An Overview of the "Cost of Goods Sold" and How to Calculate It


Triston Martin

Jan 10, 2024

There are several accounting phrases that company executives should be familiar with, including the term "cost of goods sold." The total cost of goods sold (COGS) encompasses all expenses directly related to the production of goods. When it comes to running a business, knowing how to manage COGS might effectively differentiate between success and failure.

Cost of Goods Sold (COGS): What Does It Mean?

COGS is the entire cost of producing or obtaining a company's products and services, where revenue is defined as total sales. Under US GAAP, COGS is an accounting term with a particular definition that requires product businesses to adopt inventory costing methods. As a result of this definition, the COGS calculation formula and guidelines are provided.

A company's gross profit and gross margin are influenced by COGS, which is why it's crucial. Gross profit is the difference between revenue and cost of goods sold (COGS), whereas gross margin is the difference between revenue and cost of goods sold (COGS). In other words, you must know the notion of COGS.

How to Calculate Cost of Goods Sold and the Effect on Profits

Investors should pay attention to the cost of items sold since it directly affects earnings. Gross profit is calculated by subtracting the cost of products sold from the income. The efficiency with which a business manages its operations is reflected in its gross profit. Because of this, if a company's cost of products sold is excessive, earnings decrease and investors become concerned about the company's overall performance.

Comparing Cost of Goods Sold to Revenue

Before investing in a company, do your homework on the industry and determine what a normal or excellent COGS ratio is concerning sales. For oil-drilling businesses, the cost per barrel to extract, process, and sell oil is a critical metric to keep in mind. For the corporation, this is essentially the cost of products sold.

When the price of oil drops, the owners or shareholders of one firm have a significant financial advantage if they can get crude oil at a cheaper cost than their competitors, because of this fact, ExxonMobil and other large oil firms can acquire assets of struggling and insolvent rivals during energy gluts.

COGS and Accounting Methods

A company's inventory costing technique determines the value of the cost of products sold. FIFO, LIFO, and the Average Cost Method are all options available to a business for determining how much inventory was sold in a given period. The third option is the First In, First Out (FIFO). For high-priced or unique objects, the Special Identification Method is employed.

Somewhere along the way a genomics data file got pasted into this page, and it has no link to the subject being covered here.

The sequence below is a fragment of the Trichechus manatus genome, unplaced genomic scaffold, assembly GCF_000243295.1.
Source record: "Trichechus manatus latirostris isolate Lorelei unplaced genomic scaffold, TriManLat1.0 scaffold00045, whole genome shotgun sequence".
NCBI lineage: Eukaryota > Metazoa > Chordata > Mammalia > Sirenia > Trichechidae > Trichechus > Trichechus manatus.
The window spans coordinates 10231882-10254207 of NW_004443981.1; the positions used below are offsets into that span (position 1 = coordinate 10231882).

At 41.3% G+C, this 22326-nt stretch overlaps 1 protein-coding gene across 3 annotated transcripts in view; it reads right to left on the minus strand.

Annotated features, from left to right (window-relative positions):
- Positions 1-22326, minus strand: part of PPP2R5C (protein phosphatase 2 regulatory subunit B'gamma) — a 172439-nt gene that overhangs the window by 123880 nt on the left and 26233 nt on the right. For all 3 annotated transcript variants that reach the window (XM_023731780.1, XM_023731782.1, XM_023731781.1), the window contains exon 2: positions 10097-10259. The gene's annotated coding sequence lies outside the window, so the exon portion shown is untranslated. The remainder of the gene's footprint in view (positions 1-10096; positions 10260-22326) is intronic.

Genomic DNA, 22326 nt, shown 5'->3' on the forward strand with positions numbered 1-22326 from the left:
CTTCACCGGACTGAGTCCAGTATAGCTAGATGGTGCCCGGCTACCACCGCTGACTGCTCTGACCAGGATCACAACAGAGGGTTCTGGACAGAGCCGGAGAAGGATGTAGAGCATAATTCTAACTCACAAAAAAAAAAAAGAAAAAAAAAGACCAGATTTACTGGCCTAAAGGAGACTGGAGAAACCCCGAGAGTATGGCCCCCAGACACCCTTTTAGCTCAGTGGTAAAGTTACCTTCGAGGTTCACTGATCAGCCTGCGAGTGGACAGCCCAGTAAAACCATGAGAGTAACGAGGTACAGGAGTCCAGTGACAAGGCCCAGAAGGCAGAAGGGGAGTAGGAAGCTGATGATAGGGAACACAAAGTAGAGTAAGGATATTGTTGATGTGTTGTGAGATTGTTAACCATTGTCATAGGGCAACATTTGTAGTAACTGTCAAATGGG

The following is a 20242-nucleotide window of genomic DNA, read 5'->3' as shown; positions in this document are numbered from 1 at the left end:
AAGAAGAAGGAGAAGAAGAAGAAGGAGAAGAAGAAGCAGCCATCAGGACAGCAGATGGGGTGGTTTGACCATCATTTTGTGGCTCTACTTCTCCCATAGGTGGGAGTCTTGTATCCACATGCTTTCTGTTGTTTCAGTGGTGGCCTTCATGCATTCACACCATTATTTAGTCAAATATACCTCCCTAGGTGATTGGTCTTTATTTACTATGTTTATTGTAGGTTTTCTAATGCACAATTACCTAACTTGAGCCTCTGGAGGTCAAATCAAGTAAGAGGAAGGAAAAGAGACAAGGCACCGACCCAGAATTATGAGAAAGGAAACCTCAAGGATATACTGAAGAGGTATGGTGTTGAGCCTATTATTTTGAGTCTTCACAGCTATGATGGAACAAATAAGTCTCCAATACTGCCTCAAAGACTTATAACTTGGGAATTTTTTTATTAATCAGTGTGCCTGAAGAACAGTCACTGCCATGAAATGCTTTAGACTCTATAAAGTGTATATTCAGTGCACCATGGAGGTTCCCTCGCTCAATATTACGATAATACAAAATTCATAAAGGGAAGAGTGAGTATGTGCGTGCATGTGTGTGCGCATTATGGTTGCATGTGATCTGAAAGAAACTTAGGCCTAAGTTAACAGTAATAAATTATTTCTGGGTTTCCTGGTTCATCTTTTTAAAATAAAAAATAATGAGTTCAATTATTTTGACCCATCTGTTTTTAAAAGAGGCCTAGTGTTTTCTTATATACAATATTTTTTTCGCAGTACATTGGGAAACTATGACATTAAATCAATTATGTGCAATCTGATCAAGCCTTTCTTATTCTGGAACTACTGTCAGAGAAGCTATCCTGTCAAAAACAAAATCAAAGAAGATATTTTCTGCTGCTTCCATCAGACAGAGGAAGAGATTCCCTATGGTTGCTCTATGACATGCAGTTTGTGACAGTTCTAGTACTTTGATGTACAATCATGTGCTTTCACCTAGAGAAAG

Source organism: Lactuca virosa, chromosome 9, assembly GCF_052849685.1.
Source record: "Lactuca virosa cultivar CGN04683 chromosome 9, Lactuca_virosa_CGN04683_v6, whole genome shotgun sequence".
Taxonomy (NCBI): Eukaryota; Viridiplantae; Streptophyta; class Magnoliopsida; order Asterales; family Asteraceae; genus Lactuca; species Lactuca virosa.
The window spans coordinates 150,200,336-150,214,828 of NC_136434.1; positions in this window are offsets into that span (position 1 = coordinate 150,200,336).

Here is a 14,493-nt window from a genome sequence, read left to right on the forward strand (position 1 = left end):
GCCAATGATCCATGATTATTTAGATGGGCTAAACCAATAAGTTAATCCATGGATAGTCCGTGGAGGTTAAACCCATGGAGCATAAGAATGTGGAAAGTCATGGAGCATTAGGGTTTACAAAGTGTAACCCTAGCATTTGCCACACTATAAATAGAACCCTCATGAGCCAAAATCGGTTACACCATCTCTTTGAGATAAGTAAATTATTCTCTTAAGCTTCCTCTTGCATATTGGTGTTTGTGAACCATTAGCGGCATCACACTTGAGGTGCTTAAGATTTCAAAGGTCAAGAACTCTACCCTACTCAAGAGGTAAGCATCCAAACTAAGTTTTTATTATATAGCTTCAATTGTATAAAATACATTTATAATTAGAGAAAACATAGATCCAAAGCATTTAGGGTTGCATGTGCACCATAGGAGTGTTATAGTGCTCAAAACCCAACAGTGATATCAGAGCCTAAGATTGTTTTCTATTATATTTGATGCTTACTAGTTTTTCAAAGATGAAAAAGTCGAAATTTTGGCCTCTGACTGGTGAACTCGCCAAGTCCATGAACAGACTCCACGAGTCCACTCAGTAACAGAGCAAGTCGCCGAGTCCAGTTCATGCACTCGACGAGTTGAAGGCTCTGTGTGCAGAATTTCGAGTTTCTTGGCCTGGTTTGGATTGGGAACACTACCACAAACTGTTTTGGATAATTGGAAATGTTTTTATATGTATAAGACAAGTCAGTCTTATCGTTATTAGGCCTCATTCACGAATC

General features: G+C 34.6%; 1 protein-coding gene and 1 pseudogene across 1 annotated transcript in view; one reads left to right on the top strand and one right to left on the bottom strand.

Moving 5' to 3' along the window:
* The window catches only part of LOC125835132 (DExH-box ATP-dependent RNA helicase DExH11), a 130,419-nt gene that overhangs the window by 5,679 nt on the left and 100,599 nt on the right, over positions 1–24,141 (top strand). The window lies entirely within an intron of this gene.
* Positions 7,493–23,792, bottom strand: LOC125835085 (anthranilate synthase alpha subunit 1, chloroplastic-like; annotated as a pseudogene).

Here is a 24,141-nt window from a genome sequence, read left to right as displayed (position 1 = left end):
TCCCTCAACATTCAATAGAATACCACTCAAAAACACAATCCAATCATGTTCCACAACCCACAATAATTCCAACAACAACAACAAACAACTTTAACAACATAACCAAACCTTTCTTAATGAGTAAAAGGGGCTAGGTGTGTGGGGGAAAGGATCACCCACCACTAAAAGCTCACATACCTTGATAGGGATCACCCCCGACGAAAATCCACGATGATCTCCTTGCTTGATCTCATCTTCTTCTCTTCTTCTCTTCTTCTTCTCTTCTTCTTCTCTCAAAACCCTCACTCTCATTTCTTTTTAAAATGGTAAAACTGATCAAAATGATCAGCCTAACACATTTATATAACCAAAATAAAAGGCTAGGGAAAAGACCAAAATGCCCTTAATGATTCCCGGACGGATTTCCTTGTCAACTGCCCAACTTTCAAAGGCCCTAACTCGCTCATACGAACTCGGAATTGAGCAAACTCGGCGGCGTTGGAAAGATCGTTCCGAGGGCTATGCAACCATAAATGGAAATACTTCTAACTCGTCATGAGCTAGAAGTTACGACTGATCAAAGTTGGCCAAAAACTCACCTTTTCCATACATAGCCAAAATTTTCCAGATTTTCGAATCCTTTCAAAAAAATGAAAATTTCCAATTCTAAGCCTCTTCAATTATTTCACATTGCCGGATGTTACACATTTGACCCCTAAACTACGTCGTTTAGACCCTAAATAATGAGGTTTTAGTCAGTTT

Priority is given to the most recent purchases or productions. Due to price increases over time, FIFO companies sell their least costly items first, which results in lower COGS than those companies that employ LIFO methods. As a result, the FIFO method's net profit grows with time.


The most recent items in the store's inventory are sold at the top of the sales list. Larger-cost items are sold first during rising prices, resulting in a higher COGS amount. The net profit decreases with time.

The Cost-Average Approach

To value the products sold, the average of all the stock's prices, regardless of when they were purchased, is applied. This smoothing effect avoids COGS from being heavily influenced by one or more acquisitions or purchases that are extremely expensive.

Method of Unique Identification

For each period, the COGS and ending inventory are calculated using each item unit (sometimes referred to as stock or inventory). This strategy allows a firm to know what it sells and how much it costs to do so—typically utilized in businesses such as automobiles, real estate, and rare and costly gemstones.

Cost of Sales vs Cost of Goods Sold

Continuous contract services include continual revenue expenses, including raw supplies, direct labour, shipping costs, and commissions paid to sales staff. COGS cannot be claimed for these goods unless a tangible product is manufactured and sold. Some instances of "personal service firms" that do not include COGS in their income statements may be seen on the IRS's website. Doctors, attorneys, carpenters, and painters are among them.

Many businesses that provide services also sell items. There are many examples of businesses that provide services and sell goods and services. These include aeroplanes and hotels. This is a type of product, and these corporations have stockpiles of this type of merchandise. COGS can be listed on income statements and claimed for tax reasons by both sectors.

Expenses vs Cost of Goods Sold

Operating expenses and COGS (cost of goods sold) are considered while running a firm. However, on the revenue statement, costs are categorized. An OPEX expense is not directly related to creating products or services, as COGS are. SGA (sales, general and administrative) costs are usually included separately under operational expenditures. Non-product-related SG&A expenses, such as overhead costs, are included.

Related Stories

Privacy Policy | Terms of Use

© 2024

Contact us at: [email protected]

Testimonials/success stories may be fictionalized / should not be viewed as expected results